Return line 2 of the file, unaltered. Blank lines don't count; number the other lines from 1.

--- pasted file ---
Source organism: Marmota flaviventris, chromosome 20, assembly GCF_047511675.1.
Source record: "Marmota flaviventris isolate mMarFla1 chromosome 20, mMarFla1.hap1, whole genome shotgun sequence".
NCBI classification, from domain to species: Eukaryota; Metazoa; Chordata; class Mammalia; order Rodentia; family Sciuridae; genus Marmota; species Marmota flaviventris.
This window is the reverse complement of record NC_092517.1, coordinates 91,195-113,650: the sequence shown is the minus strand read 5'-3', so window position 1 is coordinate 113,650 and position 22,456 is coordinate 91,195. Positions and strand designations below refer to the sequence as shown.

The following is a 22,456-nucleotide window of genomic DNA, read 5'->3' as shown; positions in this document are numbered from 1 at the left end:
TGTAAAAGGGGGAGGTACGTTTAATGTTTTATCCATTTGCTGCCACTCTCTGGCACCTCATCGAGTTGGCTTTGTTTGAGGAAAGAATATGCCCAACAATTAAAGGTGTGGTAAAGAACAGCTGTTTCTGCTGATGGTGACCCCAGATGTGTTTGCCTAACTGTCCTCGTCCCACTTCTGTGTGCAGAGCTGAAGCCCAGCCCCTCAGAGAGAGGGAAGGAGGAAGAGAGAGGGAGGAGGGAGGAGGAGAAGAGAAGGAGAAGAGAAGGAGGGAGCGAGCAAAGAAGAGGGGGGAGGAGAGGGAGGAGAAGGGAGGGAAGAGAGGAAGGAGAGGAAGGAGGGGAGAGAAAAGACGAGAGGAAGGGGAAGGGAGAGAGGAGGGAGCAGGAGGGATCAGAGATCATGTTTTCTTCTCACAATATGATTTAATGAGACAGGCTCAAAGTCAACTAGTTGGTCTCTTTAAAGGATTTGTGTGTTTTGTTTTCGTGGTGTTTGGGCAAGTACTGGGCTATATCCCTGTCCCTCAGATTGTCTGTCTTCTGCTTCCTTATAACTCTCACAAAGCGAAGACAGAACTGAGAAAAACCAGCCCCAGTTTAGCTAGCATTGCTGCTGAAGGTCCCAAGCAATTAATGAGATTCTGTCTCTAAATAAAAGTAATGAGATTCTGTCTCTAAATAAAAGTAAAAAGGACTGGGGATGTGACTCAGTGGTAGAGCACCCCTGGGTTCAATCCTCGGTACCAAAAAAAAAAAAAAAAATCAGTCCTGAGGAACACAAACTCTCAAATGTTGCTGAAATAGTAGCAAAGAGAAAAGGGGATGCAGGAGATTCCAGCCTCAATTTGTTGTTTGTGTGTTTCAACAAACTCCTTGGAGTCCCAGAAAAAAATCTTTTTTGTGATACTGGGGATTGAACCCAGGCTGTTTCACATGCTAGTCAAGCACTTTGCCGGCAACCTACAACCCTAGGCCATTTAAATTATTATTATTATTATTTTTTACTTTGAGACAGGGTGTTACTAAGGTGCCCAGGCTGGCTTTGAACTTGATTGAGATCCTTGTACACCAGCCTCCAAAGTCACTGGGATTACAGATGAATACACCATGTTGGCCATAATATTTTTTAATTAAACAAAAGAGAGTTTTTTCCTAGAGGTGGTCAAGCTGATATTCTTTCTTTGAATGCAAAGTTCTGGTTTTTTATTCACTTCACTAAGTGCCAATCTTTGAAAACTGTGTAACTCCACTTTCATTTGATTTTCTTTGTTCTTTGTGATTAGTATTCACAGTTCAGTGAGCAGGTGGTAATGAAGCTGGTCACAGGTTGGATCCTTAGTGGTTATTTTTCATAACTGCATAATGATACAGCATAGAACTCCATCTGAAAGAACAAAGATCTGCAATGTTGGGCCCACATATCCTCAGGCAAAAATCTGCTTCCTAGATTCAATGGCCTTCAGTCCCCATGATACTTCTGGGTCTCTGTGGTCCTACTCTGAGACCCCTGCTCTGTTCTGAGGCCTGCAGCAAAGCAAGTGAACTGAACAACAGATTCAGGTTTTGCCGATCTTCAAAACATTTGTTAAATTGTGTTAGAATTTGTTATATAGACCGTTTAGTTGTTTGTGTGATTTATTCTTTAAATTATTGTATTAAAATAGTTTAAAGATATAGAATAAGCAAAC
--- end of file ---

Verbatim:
Source record: "Marmota flaviventris isolate mMarFla1 chromosome 20, mMarFla1.hap1, whole genome shotgun sequence".